The Bordellos: Life Love And Billy Fury – album review
The Bordellos – Life Love And Billy Fury (Recordiau Prin)
DL / CD (Sold Out)
8 / 10
Alternative three piece from St Helens are on a mission to upset as much of the music industry as possible. Louder Than War’s Paul Scott-Bates reviews their new album.
Starcrossed Radio is one clever way to start an album. The gorgeous drumbeat from Be My Baby runs throughout and it soon become apparent that the lyrics are many song titles strung together to unravel a seemingly subtle story. It is only on subsequent listens that the song titles in question also carry the same Hal Blaine percussion – Leader Of The Pack, Just Like Honey, Everything Must Go – it is, in short, genius.
It’s a tough call where to go after such a stunning opening but, as The Bordellos often testify, the only way is onwards as Secret Love strums into being with an delicate guitar and gentle patter as Brian Bordello muses over young love behind a backdrop of Leonard Cohen records and, the scene is now set. The Bordellos aren’t your average band, in many ways they are anti-music with a distinct punk attitude, but a punk attitude that is knitted together with an interest in classic pop and music.
Below the eccentric sound of the Bordellos, the off-key vocals and occasional out of tune guitar are incredibly well-written songs. The charm for instance of Brief Taste is wonderful – a catchy song that refuses to shake free from your conscience and the real meaning of lo-fi D.I.Y. music is plain to see. The appeal of the band is in their down-to-earth honesty and alluring grit; anyone can make an album but not everyone can write a decent song.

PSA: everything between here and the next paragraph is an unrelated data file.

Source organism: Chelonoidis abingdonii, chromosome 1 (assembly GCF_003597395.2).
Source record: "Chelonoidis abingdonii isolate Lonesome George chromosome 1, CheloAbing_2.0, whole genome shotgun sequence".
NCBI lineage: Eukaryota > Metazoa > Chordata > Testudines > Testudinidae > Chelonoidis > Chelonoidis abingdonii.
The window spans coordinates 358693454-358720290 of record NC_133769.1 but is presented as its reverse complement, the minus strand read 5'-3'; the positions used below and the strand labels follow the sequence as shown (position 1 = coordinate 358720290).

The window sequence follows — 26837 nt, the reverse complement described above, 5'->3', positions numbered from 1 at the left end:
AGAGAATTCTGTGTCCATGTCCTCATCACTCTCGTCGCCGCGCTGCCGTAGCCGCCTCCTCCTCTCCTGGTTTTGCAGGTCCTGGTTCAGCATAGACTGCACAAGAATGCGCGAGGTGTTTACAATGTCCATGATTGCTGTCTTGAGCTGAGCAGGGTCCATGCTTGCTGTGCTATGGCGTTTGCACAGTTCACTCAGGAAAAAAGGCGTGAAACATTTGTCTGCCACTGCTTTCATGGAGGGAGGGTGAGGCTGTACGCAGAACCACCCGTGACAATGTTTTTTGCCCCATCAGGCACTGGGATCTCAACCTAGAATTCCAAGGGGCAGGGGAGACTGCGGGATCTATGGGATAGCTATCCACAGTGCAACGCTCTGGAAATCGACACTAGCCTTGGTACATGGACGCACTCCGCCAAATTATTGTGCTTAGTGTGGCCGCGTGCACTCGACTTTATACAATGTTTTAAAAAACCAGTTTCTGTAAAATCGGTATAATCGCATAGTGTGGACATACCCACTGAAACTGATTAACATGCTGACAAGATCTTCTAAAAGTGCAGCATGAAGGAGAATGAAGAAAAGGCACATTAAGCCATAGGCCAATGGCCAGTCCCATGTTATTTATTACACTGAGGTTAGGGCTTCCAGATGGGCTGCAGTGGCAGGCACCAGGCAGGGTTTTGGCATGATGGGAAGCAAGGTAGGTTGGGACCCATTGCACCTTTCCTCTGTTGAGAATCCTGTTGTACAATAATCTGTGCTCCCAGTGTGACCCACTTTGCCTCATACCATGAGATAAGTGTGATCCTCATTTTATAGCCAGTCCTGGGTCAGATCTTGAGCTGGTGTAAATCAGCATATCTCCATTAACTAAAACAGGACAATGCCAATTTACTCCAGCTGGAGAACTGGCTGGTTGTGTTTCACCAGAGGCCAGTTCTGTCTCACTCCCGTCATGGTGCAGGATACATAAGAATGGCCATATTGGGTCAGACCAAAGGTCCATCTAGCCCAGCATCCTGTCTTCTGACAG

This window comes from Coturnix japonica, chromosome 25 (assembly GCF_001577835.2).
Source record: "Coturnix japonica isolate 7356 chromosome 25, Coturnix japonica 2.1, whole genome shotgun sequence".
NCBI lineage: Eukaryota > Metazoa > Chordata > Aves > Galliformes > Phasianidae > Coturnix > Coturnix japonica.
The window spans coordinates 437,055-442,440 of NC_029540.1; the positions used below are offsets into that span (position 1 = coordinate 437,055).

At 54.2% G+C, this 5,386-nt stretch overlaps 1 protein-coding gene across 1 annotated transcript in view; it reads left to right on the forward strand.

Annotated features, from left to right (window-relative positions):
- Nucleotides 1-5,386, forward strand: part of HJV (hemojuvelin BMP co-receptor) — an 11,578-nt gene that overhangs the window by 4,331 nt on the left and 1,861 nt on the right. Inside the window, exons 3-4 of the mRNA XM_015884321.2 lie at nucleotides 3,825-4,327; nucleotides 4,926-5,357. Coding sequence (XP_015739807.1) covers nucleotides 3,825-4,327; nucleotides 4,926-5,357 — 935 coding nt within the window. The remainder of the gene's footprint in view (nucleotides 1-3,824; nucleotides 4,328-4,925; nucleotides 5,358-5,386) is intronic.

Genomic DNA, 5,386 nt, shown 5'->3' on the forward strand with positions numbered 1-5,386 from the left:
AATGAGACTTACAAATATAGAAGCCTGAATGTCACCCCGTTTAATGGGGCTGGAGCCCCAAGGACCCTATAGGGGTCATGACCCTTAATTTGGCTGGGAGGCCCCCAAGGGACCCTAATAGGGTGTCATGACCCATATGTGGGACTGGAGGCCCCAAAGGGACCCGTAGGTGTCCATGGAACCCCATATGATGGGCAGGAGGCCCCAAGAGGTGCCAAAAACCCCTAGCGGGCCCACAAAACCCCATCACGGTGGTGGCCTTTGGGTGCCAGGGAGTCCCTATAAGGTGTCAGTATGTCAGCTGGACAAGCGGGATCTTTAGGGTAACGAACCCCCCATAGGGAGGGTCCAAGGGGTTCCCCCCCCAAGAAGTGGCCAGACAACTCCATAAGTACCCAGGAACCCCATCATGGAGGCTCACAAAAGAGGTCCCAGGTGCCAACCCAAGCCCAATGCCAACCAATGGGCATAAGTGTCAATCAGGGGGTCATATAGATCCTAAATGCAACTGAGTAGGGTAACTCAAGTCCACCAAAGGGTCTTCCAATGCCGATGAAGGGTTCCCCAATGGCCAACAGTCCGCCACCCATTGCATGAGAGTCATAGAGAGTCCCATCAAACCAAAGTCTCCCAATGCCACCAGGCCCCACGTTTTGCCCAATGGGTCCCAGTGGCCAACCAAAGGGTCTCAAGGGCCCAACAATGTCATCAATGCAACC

Their interest in music of all genres keeps an open-minded approach to their songs and if someone said that The Bordellos were going to record an album of Frank Sinatra covers then it probably wouldn’t even raise an eyebrow. Their output shows no boundaries and it is this that makes them so endearing.
Tracks like Fuckable are textbook punk and are as relevant now as they ever were, and evidence that good music never ages particularly in the case of Loneliness Of The Late Night Shopper which is subtle, gentle and simply perfect.
The Bordellos aren’t everyone’s cup of tea but scratch the surface of their sometimes harsh sound and you will find some of the most straightforwardly fascinating and often repulsive songs you will hear this year. They are a reprieve from the mundane manufactured pop of the moment and may also be the antidote. Not everyone knows it yet but, everyone loves The Bordellos.
All words by Paul Scott-Bates. More of Paul’s writing on Louder Than War can be found at his author’s archive. Paul’s website is hiapop Blog and you can follow him on Twitter here, and on Facebook here.